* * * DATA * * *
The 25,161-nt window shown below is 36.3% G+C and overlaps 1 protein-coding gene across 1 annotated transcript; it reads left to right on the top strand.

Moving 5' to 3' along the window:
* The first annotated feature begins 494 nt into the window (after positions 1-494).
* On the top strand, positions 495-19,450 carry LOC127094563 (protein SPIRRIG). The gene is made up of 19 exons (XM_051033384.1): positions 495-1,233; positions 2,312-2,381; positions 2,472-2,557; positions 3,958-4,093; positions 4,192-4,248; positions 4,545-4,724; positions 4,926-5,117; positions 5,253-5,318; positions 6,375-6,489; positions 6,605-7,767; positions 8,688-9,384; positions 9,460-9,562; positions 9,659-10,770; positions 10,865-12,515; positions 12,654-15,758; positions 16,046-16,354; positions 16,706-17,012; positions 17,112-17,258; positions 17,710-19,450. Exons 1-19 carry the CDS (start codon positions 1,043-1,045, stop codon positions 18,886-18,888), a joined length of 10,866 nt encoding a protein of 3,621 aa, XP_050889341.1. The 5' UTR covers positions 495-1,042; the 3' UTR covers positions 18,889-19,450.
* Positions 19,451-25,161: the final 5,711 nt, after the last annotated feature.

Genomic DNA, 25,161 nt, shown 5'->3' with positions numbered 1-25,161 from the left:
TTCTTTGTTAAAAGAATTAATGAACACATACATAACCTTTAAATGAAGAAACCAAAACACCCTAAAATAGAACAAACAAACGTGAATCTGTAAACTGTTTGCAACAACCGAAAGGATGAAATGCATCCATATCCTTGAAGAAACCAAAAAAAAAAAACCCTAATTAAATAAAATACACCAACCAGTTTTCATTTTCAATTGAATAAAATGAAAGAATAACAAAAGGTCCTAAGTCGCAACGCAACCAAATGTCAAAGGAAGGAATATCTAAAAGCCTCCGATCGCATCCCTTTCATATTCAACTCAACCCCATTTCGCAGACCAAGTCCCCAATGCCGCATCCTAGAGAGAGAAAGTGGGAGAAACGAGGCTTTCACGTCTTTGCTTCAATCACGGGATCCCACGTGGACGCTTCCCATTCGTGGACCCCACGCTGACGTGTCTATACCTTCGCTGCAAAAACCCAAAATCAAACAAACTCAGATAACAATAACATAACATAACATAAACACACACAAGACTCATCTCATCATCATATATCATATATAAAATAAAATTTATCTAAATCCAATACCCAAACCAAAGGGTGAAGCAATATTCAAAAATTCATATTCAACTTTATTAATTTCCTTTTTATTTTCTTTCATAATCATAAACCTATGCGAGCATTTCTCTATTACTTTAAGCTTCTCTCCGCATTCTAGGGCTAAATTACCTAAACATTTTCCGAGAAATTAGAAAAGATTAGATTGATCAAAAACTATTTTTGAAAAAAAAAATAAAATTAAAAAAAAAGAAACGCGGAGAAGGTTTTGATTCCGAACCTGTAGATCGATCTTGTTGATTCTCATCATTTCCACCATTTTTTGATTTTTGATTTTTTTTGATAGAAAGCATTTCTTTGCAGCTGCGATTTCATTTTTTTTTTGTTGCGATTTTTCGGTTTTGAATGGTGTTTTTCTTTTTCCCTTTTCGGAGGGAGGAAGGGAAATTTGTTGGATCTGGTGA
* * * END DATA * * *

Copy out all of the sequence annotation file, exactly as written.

The 25,161-nt window shown below is 36.3% G+C and overlaps 1 protein-coding gene across 1 annotated transcript; it reads left to right on the top strand.

Moving 5' to 3' along the window:
* The first annotated feature begins 494 nt into the window (after positions 1-494).
* On the top strand, positions 495-19,450 carry LOC127094563 (protein SPIRRIG). The gene is made up of 19 exons (XM_051033384.1): positions 495-1,233; positions 2,312-2,381; positions 2,472-2,557; positions 3,958-4,093; positions 4,192-4,248; positions 4,545-4,724; positions 4,926-5,117; positions 5,253-5,318; positions 6,375-6,489; positions 6,605-7,767; positions 8,688-9,384; positions 9,460-9,562; positions 9,659-10,770; positions 10,865-12,515; positions 12,654-15,758; positions 16,046-16,354; positions 16,706-17,012; positions 17,112-17,258; positions 17,710-19,450. Exons 1-19 carry the CDS (start codon positions 1,043-1,045, stop codon positions 18,886-18,888), a joined length of 10,866 nt encoding a protein of 3,621 aa, XP_050889341.1. The 5' UTR covers positions 495-1,042; the 3' UTR covers positions 18,889-19,450.
* Positions 19,451-25,161: the final 5,711 nt, after the last annotated feature.

Genomic DNA, 25,161 nt, shown 5'->3' with positions numbered 1-25,161 from the left:
TTCTTTGTTAAAAGAATTAATGAACACATACATAACCTTTAAATGAAGAAACCAAAACACCCTAAAATAGAACAAACAAACGTGAATCTGTAAACTGTTTGCAACAACCGAAAGGATGAAATGCATCCATATCCTTGAAGAAACCAAAAAAAAAAAACCCTAATTAAATAAAATACACCAACCAGTTTTCATTTTCAATTGAATAAAATGAAAGAATAACAAAAGGTCCTAAGTCGCAACGCAACCAAATGTCAAAGGAAGGAATATCTAAAAGCCTCCGATCGCATCCCTTTCATATTCAACTCAACCCCATTTCGCAGACCAAGTCCCCAATGCCGCATCCTAGAGAGAGAAAGTGGGAGAAACGAGGCTTTCACGTCTTTGCTTCAATCACGGGATCCCACGTGGACGCTTCCCATTCGTGGACCCCACGCTGACGTGTCTATACCTTCGCTGCAAAAACCCAAAATCAAACAAACTCAGATAACAATAACATAACATAACATAAACACACACAAGACTCATCTCATCATCATATATCATATATAAAATAAAATTTATCTAAATCCAATACCCAAACCAAAGGGTGAAGCAATATTCAAAAATTCATATTCAACTTTATTAATTTCCTTTTTATTTTCTTTCATAATCATAAACCTATGCGAGCATTTCTCTATTACTTTAAGCTTCTCTCCGCATTCTAGGGCTAAATTACCTAAACATTTTCCGAGAAATTAGAAAAGATTAGATTGATCAAAAACTATTTTTGAAAAAAAAAATAAAATTAAAAAAAAAGAAACGCGGAGAAGGTTTTGATTCCGAACCTGTAGATCGATCTTGTTGATTCTCATCATTTCCACCATTTTTTGATTTTTGATTTTTTTTGATAGAAAGCATTTCTTTGCAGCTGCGATTTCATTTTTTTTTTGTTGCGATTTTTCGGTTTTGAATGGTGTTTTTCTTTTTCCCTTTTCGGAGGGAGGAAGGGAAATTTGTTGGATCTGGTGA